top of page
Search

BWS BiblioBlog | December 2023

















In December the BWS scholars left the continent of South America to take an imaginary flight across the Atlantic Ocean to a small continent with a big impact on world history: Europe. So many centuries, so many cultures, so many empires.


While we reviewed the geography with all the grades, the 5th grade jumped right into the Ancient Civilizations of Greece and Rome. The impact continues today as seen in the DC architecture and TV shows like Percy Jackson. Our library offered a wealth of books full of Myths, Heroes, and some origins of Scientific and Political thought. How about concepts like Democracy and Republic?



The entire school surrounded our Baby Grand Piano on that first Friday for a real introduction to the origin and mechanics of the musical instrument first created by Cristofori in Italy back in 1698. The instant hammer release and pedals add piano and forte dimension to the sounds. Our boys had many questions for the professional pianist Christopher Schmidtt who played a concert full of Beethoven, Bach and Liszt. When he played Jeux d'Eau (Water Play) by Ravel, the group seemed to sway like the droplets depicted by the music. The fun fact that Mr. Schmidtt is a member of the President’s Own Marine Corps Band had an allure, but his expressive talent kept our scholars absorbed for over an hour of classical music!








The first two continents we visited are dominated by English and Spanish. But in Europe we encounter many different languages and traditions. For Kindergarten, we started in England to make sure they know we speak English and to find one of the first children’s book authors: Beatrice Potter. A lonely child, she took to drawing nature and small animals near her family farm. In a letter to a friend’s son she said she didn’t know what to write so she invented a story about one of her rabbits and drew charming illustrations of Peter Rabbit. She tried to publish the stories but no one would make books the size of a child’s hand. She published them herself on simple paper and finally got some attention. Her 22 books are still being published after more than 125 years. She used her money to preserve green space in central England and her drawings of mushrooms went into scientific journals. The stories offer high drama and simple messages. Remember the mean old Mr. MacGregor?!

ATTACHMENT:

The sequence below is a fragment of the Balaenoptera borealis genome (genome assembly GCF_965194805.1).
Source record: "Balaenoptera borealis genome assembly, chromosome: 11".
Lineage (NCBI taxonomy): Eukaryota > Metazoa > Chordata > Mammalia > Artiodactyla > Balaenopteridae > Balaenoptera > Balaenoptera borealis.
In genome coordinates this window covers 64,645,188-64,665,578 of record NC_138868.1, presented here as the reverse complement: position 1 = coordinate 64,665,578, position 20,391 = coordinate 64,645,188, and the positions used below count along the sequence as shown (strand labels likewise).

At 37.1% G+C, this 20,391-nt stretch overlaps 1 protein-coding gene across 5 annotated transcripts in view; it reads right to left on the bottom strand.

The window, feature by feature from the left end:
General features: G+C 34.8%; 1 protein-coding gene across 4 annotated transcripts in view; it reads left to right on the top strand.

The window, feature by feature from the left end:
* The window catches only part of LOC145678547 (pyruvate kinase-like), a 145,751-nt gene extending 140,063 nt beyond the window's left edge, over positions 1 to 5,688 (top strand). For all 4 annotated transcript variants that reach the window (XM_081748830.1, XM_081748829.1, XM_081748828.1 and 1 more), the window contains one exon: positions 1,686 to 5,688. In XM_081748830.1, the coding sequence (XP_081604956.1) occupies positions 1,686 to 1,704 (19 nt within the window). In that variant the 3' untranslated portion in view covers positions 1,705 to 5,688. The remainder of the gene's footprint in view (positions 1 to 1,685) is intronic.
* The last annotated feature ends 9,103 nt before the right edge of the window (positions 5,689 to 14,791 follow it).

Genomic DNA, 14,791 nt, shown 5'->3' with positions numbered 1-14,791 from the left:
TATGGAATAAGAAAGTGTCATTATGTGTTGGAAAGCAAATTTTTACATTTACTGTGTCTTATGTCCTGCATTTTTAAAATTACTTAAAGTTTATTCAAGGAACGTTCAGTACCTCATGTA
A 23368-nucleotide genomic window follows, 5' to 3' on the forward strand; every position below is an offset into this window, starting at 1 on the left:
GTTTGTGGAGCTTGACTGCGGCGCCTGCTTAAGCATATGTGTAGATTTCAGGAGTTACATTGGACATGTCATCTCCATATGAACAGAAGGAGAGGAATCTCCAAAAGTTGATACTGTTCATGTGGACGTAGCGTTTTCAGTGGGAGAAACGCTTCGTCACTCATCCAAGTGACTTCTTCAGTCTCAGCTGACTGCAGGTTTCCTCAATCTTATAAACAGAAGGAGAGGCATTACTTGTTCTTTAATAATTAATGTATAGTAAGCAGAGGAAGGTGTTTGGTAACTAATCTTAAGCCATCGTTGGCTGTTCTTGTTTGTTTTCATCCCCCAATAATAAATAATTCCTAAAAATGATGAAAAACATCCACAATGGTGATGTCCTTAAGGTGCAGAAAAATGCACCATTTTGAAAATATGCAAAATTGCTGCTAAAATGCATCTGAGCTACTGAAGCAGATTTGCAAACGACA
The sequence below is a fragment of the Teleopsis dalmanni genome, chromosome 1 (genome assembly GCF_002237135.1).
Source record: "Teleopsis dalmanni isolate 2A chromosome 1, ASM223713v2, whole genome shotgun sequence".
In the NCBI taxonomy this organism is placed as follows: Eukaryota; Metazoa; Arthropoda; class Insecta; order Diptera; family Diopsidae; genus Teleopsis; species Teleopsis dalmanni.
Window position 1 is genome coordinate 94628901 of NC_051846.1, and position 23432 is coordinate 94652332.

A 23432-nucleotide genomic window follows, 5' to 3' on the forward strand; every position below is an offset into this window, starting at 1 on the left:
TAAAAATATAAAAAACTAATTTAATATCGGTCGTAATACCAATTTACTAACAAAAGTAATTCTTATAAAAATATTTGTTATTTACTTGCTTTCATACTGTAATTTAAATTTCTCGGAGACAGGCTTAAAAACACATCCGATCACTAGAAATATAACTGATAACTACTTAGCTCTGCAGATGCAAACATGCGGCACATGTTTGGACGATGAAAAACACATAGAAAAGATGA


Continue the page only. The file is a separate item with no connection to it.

Over the next weeks we explored the variety of make believe, small creatures that invade all the different European cultures. Our library holds books of all sizes and reading levels on the subject of fairies, sprites, gnomes, pixies, brownies, trolls and elves. Some are kind, some are scary and some are simply mischievous.





Mrs. Marquardt opened up a folding paper house that her daughters played with in Holland where they were born and raised. The little toy family and gnomes, known as Kabouters in Dutch, lived together in this cardboard cottage. Our BWS boys created imaginative stories about these folks at each session.

 

What we call Fairy Tales are more like folk tales. The older students learned of the Brothers Grimm who recorded the oral traditions of folk all around Germany, such as Hansel and Gretel and Snow White. Anderson tales, like The Ugly Duckling, are well known from Denmark. And French folktales such as Cinderella and Beauty and the Beast seem as much a part of American culture as European. Now our students know the European origin of many favorite children’s tales, as adapted by Broadway, Disney and comic characters and spoofs.

 

Mrs O  spent the month challenging 4th graders to decipher the letters, numbers and colored stickers labeling the spine of every single book in our Library. The green F,S,P, G and E stickers indicate the Fiction, Series, Picture, Graphic and Early Reader books in our fiction collection. All Fiction books within a category are organized in Alphabetical order by author’s last name.